Richard Gaffin 32 Years Ago on Systematic Theology

Another blogger just recommended to me two articles on the relationship between Systematic Theology and Biblical Theology. One is by Richard Gaffin, written in the Westminster Theological Journal in 1976 (the other is from 2008 by Vern Poythress).

In it he traces the history of the understanding of Biblical Theology with special focus on Old Princeton and its heirs at Westminster. Let me hit the high points:

  • J.P. Gabler viewed BT as wholly descriptive because he bought into a history/revelation dichotomy. Moving, though, to orthodox scholars…
  • Charles Hodge “conceived of [BT] rather broadly as equivalent to exegesis or exegetical theology.”
  • A.A. Hodge paid it little more attention than Charles.
  • B.B. Warfield makes BT the foundation of ST, but doesn’t spell out the implications.
  • Abraham Kuyper rejected BT as he understands it.
  • Herman Bavinck is “virtually silent” on BT.

This near silence among conservative luminaries of the 19th century left room for destructive critics to claim that evangelical theologians were not paying enough attention to the historical dimension of revelation.

So along came Geerhardus Vos, followed by John Murray, both of whom preferred to call BT “the History of Special Revelation.” One prominent illustration of their approach is that of the organic unity between an acorn and an oak tree. The acorn is perfect, but you cannot understand it unless you know it’s on its way to something. BT makes sure that ST keeps that whole acorn-to-oak (or in our case, Creation-Fall-Redemption) story in mind.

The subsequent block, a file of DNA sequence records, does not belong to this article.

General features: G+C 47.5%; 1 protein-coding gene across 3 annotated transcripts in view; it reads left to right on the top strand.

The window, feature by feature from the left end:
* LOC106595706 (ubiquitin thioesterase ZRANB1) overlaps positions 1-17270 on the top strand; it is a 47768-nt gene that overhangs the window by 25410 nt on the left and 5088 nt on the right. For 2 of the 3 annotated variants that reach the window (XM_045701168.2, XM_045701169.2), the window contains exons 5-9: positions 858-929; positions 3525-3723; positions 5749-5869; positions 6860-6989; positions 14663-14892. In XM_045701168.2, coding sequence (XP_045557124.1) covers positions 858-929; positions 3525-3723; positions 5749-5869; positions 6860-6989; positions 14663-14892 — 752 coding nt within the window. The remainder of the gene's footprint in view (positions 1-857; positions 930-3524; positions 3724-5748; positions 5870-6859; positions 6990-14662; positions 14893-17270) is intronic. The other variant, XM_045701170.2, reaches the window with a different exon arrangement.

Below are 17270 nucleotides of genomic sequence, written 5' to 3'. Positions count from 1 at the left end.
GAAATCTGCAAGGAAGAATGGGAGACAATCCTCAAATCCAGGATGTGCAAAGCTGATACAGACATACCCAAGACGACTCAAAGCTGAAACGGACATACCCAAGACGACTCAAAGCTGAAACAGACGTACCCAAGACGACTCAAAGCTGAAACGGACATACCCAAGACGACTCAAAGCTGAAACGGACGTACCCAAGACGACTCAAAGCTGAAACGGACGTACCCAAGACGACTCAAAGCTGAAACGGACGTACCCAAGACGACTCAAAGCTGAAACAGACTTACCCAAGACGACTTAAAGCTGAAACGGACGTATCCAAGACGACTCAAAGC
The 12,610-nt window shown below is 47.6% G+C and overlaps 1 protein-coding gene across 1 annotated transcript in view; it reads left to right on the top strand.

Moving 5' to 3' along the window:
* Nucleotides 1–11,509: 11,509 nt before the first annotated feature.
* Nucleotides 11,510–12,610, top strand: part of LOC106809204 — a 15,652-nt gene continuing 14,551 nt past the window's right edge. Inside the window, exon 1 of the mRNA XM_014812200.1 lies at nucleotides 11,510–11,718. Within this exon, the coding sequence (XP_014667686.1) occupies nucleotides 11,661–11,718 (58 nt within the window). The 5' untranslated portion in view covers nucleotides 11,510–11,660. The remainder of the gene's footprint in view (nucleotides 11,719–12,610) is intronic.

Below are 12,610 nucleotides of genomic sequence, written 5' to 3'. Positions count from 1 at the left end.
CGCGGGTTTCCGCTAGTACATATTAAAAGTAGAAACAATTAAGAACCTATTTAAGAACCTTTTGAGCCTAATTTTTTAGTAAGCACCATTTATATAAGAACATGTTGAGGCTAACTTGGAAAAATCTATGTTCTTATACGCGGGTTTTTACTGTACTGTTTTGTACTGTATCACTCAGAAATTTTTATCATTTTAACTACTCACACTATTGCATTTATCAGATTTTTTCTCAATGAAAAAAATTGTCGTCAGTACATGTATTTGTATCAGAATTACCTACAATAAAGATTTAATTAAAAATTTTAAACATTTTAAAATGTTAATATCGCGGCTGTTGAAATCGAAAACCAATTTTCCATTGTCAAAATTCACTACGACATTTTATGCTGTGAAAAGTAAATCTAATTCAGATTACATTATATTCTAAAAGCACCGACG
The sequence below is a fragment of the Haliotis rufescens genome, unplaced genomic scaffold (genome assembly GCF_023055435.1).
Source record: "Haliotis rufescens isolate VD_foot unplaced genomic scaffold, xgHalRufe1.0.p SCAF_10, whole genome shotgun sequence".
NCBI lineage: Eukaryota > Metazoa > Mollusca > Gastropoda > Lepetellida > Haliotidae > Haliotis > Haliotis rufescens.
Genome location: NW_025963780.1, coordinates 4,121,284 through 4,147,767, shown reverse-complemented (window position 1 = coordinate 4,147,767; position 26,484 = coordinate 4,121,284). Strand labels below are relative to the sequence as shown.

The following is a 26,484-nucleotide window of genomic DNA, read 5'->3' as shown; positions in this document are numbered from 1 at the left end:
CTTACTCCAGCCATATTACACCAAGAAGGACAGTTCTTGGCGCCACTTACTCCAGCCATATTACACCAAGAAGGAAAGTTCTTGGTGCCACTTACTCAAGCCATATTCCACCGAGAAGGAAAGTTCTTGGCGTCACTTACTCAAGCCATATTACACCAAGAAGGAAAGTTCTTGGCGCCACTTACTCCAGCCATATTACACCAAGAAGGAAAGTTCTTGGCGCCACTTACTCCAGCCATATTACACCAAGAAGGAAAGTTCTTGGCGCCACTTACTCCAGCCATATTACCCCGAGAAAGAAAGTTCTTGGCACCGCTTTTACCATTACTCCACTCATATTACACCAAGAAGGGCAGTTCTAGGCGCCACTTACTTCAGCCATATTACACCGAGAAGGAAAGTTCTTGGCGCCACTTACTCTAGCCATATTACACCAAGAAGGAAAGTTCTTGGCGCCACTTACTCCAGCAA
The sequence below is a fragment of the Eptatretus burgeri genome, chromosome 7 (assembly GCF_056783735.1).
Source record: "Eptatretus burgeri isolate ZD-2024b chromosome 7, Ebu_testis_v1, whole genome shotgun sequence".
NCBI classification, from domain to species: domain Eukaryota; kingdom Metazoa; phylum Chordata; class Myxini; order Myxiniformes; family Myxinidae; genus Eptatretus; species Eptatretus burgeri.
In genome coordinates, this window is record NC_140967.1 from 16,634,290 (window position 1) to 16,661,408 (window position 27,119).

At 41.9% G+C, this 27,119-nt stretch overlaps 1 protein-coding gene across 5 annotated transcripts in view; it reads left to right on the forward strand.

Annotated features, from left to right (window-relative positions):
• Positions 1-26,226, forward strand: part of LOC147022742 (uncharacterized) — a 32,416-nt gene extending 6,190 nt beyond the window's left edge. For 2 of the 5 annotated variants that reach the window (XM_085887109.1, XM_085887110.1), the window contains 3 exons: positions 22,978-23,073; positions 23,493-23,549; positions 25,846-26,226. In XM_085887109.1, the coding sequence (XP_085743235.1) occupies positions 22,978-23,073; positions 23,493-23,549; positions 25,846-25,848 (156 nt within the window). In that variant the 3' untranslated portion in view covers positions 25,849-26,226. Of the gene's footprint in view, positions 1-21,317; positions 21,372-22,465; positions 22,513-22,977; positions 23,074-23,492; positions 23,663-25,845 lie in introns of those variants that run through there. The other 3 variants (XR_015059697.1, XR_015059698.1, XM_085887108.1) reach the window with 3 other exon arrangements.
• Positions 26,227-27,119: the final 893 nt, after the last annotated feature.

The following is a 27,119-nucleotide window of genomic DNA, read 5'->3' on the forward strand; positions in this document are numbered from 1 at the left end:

For more on BT and ST, I refer you to two stimulating articles I mentioned in a relatively recent post.

Author: Mark Ward

PhD in NT; theological writer for Faithlife; former high school Bible textbook author for BJU Press; husband; father; ultimate frisbee player; member of the body of Christ.

1 thought on “Richard Gaffin 32 Years Ago on Systematic Theology”

  1. I Gaffin’s comment about Bavinck very interesting. Gaffin knows far more about Bavinck than I do, but when I read the section in Reformed Dogmatics on Christology, it seemed to me that Bavinck begins by doing BT–tracing the development of Christology through the testaments. Only after what seemed to be a BT survey did he turn to the questions of historical theology and philosophy. In other words, at least in his section on Christology, it seemed to me that Bavinck was doing a good job of integrating BT into his ST.

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